OPINION AND ORDER
PAUL R. CHERRY, District Judge.
This matter is before the Court on Plaintiff's Motion for Attorney's Fees Under the Equal Access to Justice Act [DE 27], filed by Plaintiff Desiree Kinsey on June 21, 2017. The Commissioner filed a response on July 18, 2017, and Plaintiff filed a reply on July 28, 2017.
On February 23, 2016, Plaintiff filed a Complaint with this Court, seeking review of the Commissioner's final decision on her application for social security supplemental security income benefits. On June 21, 2016, Plaintiff filed an Opening Brief. On June 27, 2017, the Commissioner filed a response, and on October 18, 2016, Plaintiff filed a reply. On March 24, 2017, the Court granted the relief sought by Plaintiff, reversing the ALJ's decision, remanding for further proceedings, and directing the Clerk of Court to enter judgment in favor of Plaintiff.
On June 30, 2017, Plaintiff timely filed the instant motion, seeking attorney fees under the Equal Access to Justice Act ("EAJA") in the amount of $15,486.35 for 1.9 hours of legal assistant time
As an initial matter, the Court notes that the parties agree that, because Plaintiff requested in her brief only 79.1 of the 82.85 hours set out in the EAJA Itemization attached to the brief (a difference of 3.75 hours), Plaintiff should only recover fees for 79.1 hours. Accordingly, the Court reduces the number of hours for June 2016 (when the most work was done) by 3.75 hours, from 62.05 hours to 58.30 hours.
There is a statutory cap of an hourly rate of $125.00 for reasonable attorney fees under the EAJA. 28 U.S.C. § 2412(d)(2)(A)(ii). However, the statute allows for a cost of living adjustment when "the court determines that an increase in the cost of living or a special factor, such as the limited availability of qualified attorneys for the proceedings involved, justifies a higher fee." Id. "Courts should generally award the inflation-adjusted rate according to the [Consumer Price Index], using the date on which the legal services were performed." Sprinkle v. Colvin, 777 F.3d 421,428 (7th Cir. 2015).
In this case, Plaintiff proposes using the Consumer Price Index for the U.S. city average. In her response brief, the Commissioner argues that the hourly rate should be based instead on the Consumer Price Index for the Chicago-Gary-Kenosha region, which is a subset of the Midwest region. The Commissioner reasons that Plaintiff resides in Lake County, Indiana, the Court is located in Lake County, and Plaintiff's counsel is located in Cook County, Illinois, all of which are in the Chicago-Gary-Kenosha region.
It is within the Court's discretion to choose between the U.S. city average or the Midwest region rate (or an identified subset of that rate). See Wright v. Berryhill, 1:14cv8163, 2017 WL 2588218, at *2 (N.D. Ill. June 14, 2017) (citing Colvin, 777 F.3d at 428 n. 2). The Court finds that the CPI for Chicago-Gary-Kenosha is most appropriate. See Harrington v. Berryhill, 2017 WL 2502456, at *1 (S.D. Ind. June 9, 2017) (applying the Midwest urban market CPI for the Indianapolis market); Pollard v. Colvin, 1:14cv345, 2015 WL 846424, at *2-3 (S.D. Ind. Feb. 26, 2015) (considering "several charts displaying the standard hourly billing rates for attorneys in the Indianapolis-Carmel, Indiana statistical area").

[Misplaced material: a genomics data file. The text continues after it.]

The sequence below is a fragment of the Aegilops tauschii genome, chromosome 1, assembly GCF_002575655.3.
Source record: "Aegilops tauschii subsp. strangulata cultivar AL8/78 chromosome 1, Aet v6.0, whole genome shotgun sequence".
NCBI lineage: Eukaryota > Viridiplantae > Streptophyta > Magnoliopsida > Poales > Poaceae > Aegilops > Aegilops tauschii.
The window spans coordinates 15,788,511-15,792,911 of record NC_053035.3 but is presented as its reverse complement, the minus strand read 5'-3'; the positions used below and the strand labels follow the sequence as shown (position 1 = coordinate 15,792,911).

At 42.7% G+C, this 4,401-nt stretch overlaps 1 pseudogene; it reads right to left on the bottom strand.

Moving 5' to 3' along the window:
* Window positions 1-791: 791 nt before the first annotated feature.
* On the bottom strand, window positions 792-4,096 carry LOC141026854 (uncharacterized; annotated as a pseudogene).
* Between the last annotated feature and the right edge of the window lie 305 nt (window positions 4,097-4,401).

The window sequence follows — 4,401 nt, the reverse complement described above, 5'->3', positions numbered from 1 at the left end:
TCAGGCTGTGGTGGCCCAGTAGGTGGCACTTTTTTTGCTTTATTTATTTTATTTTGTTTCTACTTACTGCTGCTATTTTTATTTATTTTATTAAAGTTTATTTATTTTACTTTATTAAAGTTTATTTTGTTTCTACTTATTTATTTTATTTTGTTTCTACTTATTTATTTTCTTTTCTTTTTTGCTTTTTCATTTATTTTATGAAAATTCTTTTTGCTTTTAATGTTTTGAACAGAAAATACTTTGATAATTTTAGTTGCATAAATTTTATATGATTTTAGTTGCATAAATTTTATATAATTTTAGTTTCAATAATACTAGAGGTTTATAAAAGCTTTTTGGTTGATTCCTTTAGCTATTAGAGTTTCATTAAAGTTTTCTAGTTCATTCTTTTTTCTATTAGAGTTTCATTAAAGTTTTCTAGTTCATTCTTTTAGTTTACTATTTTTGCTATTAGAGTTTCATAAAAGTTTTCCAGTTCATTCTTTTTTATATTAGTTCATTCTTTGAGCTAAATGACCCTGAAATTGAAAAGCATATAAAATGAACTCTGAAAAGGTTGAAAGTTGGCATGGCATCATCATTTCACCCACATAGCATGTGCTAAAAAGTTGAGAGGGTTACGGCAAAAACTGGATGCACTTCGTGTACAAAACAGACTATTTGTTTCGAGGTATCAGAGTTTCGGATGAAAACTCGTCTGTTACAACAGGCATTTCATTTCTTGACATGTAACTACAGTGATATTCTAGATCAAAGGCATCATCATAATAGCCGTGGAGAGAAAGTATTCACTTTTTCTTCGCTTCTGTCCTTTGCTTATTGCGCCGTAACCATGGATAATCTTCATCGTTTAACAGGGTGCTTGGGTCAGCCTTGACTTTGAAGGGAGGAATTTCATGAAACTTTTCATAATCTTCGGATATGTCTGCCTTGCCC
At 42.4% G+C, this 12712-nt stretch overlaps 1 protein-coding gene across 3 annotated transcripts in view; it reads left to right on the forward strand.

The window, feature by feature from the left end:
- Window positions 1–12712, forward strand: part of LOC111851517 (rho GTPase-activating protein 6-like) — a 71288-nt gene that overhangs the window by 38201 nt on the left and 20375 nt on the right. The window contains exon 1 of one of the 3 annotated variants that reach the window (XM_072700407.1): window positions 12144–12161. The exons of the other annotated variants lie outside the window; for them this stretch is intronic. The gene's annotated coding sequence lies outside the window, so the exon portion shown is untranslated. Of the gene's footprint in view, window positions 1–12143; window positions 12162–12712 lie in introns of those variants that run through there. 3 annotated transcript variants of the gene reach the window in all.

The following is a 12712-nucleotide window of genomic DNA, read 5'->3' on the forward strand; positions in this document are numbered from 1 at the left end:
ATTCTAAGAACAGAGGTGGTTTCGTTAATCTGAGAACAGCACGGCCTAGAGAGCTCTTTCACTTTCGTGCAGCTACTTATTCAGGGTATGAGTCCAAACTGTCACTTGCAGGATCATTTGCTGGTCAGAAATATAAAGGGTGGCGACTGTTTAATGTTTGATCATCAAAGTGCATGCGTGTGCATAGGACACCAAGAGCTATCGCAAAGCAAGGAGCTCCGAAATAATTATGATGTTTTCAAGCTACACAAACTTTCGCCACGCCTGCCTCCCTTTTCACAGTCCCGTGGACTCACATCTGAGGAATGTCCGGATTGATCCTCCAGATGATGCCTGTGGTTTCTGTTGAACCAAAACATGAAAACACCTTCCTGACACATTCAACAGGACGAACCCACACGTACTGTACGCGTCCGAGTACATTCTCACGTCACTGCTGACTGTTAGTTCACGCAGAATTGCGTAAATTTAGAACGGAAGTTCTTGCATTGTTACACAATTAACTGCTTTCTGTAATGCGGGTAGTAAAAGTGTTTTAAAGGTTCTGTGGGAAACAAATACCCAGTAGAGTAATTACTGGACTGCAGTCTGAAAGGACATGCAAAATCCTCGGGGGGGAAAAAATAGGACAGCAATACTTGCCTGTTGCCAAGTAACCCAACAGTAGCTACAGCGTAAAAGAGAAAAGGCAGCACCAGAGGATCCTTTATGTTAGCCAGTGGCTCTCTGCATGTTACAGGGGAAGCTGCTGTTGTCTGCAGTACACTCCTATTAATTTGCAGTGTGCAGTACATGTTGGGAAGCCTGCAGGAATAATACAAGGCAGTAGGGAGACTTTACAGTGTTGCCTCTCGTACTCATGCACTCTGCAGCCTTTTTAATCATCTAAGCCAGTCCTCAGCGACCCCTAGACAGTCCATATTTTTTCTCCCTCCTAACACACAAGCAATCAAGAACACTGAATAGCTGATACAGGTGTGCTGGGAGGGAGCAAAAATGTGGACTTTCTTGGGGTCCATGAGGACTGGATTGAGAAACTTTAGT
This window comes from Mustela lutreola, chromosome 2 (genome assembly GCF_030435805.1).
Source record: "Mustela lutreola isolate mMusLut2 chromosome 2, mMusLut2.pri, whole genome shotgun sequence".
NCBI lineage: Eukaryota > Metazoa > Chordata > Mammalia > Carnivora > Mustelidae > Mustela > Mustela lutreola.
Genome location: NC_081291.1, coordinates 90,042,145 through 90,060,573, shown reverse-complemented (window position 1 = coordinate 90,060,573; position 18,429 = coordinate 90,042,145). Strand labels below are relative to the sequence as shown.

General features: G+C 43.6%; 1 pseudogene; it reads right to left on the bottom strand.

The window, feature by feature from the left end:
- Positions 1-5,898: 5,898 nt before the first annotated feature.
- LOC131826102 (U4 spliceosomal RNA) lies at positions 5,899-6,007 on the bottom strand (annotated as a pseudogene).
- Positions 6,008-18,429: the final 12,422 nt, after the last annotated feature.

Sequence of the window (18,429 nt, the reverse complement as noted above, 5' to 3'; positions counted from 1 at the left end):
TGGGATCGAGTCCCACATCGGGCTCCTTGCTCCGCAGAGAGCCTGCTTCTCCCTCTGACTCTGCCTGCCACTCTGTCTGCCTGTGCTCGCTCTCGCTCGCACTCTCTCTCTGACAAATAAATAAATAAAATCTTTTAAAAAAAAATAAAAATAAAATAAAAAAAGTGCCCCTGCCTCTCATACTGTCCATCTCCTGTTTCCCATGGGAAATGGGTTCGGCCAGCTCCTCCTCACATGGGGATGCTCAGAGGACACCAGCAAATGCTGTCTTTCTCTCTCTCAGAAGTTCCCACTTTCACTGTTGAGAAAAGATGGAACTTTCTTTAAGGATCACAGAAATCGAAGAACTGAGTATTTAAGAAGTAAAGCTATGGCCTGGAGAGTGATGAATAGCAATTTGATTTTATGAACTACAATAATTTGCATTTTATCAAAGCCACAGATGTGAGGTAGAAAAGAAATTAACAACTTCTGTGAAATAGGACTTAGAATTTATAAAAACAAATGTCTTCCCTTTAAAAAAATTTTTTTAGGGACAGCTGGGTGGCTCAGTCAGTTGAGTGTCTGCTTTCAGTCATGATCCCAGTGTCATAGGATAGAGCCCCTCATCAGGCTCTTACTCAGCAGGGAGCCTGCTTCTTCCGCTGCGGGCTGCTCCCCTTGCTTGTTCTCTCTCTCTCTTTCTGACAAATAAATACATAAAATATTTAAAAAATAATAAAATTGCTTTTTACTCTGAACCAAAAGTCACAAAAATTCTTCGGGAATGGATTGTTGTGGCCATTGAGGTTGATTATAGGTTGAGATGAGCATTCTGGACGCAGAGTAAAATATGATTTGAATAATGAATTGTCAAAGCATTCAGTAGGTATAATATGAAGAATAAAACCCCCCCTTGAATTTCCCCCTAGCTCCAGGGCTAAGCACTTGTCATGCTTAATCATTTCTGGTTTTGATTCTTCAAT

Thus, the cost of living adjustment based on the CPI for Chicago-Gary-Kenosha results in an adjusted hourly rate of $181.89 for February 2016; $184.21 for June 2016; $184.35 for October 2016; and $186.39 for April 2017.
This results in attorneys fees totaling $14,575.72 as follows: $18.19 in February 2016 (.1 hour at $181.89/hr.); $10,739.44 in June 2016 (58.30 hours at $184.21/hr.); $3,631.70 in October 2016 (19.7 hours at $184.35/hr.); and $186.39 in April 2017 (1 hour at $186.39/hr.). To that, the Court adds $429.34 for 2.3 hours of attorney time spent on the reply brief in July 2017 at the adjusted hourly rate of $186.67 for June 2017 (the most recent month available) for the Chicago-Gary-Kenosha area, for a total of $15,005.06. Plaintiff's evidence supports 1.4 hours of legal assistant time. Therefore, the Court further adds $133.00 for 1.4 hours of paralegal work at an hourly rate of $95.00, for a total fee award of $15,138.06.
The Commissioner also argues that the requested fees are not reasonable and that the Court should exclude a portion of the 82.85 hours that counsel for Plaintiff spent briefing this case. The Court has carefully considered the Commissioner's arguments, including the range of cases cited by Plaintiff showing that cases average 40-60 hours for a fee petition. The Court finds that, in light of the size of the administrative record (1675 pages), the fact that this case was previously remanded by the Court, the number of issues raised in this appeal (law of the case doctrine regarding headaches, the ALJ's analysis of the multiple sclerosis diagnosis, the RFC assessment, the weight to a treating physician's opinion, and the credibility assessment), and the variation in time an individual attorney may take in reviewing records and drafting briefs, the number of hours spent in this case, albeit high, is not unreasonable.
The Commissioner also contends that there is a total of 10.85 hours that should be excluded because Plaintiff provides no description of the tasks performed on the EAJA itemization and, thus, cannot show that they are reasonable. However, in her reply brief, Plaintiff explains the formatting of the itemization of each charge, accounting for the 10.85 hours.
Based on the foregoing, the Court hereby